Nutrition data is a complex beast and we often find people misunderstand some important limitations of our nutrient database that can lead to misinterpreting the results we show. To help make better sense of things, we've introduced a new statistic called Data Confidence that you can see for any reported nutrient target value, or collectively for all of your targets.
The key issue is that while we allow you to track over 70 different nutrition data points, not every food in our database has a data point for all 70 nutrients that we display. When you look at your daily total potassium intake, for example, this is the sum of all the potassium from all of the foods you've logged. However, if some of the foods you've logged contain potassium, but the database doesn't have a value for potassium for that food item, then your total for the day will be undercounting that nutrient.
This happens, because many items in our database, in particular branded, packaged, food products and chain restaurant menu items do not typically have data available for all 70 nutrients that we track. On American food labels, only about 15 or so nutrients are usually reported (the minimum required by law), and often, that is all that is available.
Data Confidence looks at each nutrient value in each food and based on the type of food and data source, applies a score to help you determine how 'complete' your data for that nutrient is.
For example, here are two different Quaker Chewy Granola Bar products in our database. On the left, we have "Quaker, Chewy Granola Bar, Peanut Butter Chocolate Chip" which is an entry from our highest quality data source (NCCDB). It's been fully analyzed and has 76 listed nutrients. To help you spot these high-quality data items, we use the red laboratory beaker icon. On the right is a similar granola bar "Quaker, Chewy Granola Bars, Raspberry Fruit Crumble" but we only have 16 listed nutrients for this product because it hasn't been fully analyzed by the NCCDB. Instead, all we have is the 16 nutrients listed on the product's packaging. Because this is from a product label, we use the barcode icon to make it easy to spot.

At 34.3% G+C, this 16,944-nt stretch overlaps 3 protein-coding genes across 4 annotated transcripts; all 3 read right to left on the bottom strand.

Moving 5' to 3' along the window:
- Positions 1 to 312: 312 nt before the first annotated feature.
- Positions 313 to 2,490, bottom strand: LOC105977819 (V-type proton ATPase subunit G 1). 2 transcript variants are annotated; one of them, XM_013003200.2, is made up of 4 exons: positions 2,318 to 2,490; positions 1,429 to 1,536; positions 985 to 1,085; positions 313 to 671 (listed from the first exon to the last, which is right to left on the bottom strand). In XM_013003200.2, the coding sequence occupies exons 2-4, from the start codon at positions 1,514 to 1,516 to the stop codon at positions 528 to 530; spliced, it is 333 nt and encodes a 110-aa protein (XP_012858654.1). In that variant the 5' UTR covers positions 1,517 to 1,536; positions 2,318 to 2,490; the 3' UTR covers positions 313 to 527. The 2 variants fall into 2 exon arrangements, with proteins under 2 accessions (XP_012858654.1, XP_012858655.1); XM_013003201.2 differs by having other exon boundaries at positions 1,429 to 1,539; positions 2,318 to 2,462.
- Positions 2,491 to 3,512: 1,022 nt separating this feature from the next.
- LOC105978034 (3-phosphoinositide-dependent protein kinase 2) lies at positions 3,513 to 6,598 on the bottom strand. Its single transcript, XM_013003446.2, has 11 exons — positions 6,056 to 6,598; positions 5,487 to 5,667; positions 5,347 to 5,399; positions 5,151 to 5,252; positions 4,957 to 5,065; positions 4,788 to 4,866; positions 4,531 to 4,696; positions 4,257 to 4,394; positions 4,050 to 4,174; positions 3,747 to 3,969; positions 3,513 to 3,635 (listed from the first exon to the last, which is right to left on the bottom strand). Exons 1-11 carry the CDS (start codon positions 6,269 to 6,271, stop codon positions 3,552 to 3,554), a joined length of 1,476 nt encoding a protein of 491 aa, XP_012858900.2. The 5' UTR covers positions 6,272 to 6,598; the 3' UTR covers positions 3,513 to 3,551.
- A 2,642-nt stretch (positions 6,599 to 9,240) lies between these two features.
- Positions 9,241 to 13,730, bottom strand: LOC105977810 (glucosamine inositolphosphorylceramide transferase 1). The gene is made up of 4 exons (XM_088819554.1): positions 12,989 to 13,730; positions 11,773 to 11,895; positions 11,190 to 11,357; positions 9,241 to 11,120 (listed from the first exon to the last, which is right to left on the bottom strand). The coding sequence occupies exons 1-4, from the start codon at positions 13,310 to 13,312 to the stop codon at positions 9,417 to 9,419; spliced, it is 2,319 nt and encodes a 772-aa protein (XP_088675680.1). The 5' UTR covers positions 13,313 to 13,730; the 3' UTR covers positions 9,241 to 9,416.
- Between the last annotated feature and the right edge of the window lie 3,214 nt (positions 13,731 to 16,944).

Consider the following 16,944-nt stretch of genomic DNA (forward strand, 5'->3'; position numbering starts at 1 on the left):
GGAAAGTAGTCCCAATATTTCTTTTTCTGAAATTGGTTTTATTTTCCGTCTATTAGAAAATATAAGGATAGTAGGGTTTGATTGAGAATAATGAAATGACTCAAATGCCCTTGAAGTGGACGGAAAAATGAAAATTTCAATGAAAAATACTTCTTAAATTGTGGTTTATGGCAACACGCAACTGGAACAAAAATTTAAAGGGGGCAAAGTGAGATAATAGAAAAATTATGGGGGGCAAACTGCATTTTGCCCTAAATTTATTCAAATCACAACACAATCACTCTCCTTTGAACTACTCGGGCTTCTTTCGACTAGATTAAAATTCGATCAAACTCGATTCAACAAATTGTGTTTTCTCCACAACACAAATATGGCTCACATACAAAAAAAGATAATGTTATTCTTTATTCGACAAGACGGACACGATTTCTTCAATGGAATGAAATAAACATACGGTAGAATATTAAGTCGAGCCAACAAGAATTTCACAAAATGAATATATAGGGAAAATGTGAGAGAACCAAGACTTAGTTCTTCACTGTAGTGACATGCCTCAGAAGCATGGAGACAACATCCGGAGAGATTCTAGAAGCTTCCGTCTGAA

If I log both of these foods to my diary and then examine some of my nutrient targets, I can now see how this impacts the data confidence scores. If we look at Potassium, I can see the data confidence score is 100% because both foods contain data for Potassium.
But if I look at Magnesium, the confidence for our magnesium total is only 50% because we are missing data for Magnesium in one of the granola bars.
In the nutrition scores popups you can also see the data confidence for the set of nutrients examined by that score. For example here, at the bottom of the display, we show a score of 84.4% which is the average confidence of Folate, Vitamins A, B12, C, & D, Copper, and Zinc.
We've also added a 'Data Quality' score that lets you show the overall data confidence for your complete set of tracked nutrient targets.
You can even chart it on the Trends -> Charts tab and get a picture of how comprehensive your data is overtime!